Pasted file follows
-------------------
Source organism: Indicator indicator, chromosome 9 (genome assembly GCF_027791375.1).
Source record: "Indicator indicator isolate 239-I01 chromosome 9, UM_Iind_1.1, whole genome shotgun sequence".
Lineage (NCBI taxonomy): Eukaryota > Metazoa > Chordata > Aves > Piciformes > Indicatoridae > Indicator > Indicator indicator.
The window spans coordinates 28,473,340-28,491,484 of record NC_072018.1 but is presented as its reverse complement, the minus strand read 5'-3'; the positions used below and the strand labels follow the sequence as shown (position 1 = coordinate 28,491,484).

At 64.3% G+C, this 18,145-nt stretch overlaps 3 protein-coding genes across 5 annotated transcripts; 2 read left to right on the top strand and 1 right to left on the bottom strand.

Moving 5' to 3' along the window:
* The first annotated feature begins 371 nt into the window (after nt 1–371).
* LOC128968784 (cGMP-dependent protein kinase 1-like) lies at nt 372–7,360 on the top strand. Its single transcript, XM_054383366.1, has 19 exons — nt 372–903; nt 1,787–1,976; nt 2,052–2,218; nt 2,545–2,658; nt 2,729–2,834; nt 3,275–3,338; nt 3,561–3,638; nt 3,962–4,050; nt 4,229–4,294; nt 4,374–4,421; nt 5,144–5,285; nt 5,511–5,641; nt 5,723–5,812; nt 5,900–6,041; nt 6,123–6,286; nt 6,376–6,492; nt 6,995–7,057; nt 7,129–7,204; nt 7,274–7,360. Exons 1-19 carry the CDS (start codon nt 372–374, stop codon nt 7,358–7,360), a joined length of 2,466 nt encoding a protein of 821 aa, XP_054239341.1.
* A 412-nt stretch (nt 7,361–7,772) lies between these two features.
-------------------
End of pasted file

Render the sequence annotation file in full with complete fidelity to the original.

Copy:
Source organism: Indicator indicator, chromosome 9 (genome assembly GCF_027791375.1).
Source record: "Indicator indicator isolate 239-I01 chromosome 9, UM_Iind_1.1, whole genome shotgun sequence".
Lineage (NCBI taxonomy): Eukaryota > Metazoa > Chordata > Aves > Piciformes > Indicatoridae > Indicator > Indicator indicator.
The window spans coordinates 28,473,340-28,491,484 of record NC_072018.1 but is presented as its reverse complement, the minus strand read 5'-3'; the positions used below and the strand labels follow the sequence as shown (position 1 = coordinate 28,491,484).

At 64.3% G+C, this 18,145-nt stretch overlaps 3 protein-coding genes across 5 annotated transcripts; 2 read left to right on the top strand and 1 right to left on the bottom strand.

Moving 5' to 3' along the window:
* The first annotated feature begins 371 nt into the window (after nt 1–371).
* LOC128968784 (cGMP-dependent protein kinase 1-like) lies at nt 372–7,360 on the top strand. Its single transcript, XM_054383366.1, has 19 exons — nt 372–903; nt 1,787–1,976; nt 2,052–2,218; nt 2,545–2,658; nt 2,729–2,834; nt 3,275–3,338; nt 3,561–3,638; nt 3,962–4,050; nt 4,229–4,294; nt 4,374–4,421; nt 5,144–5,285; nt 5,511–5,641; nt 5,723–5,812; nt 5,900–6,041; nt 6,123–6,286; nt 6,376–6,492; nt 6,995–7,057; nt 7,129–7,204; nt 7,274–7,360. Exons 1-19 carry the CDS (start codon nt 372–374, stop codon nt 7,358–7,360), a joined length of 2,466 nt encoding a protein of 821 aa, XP_054239341.1.
* A 412-nt stretch (nt 7,361–7,772) lies between these two features.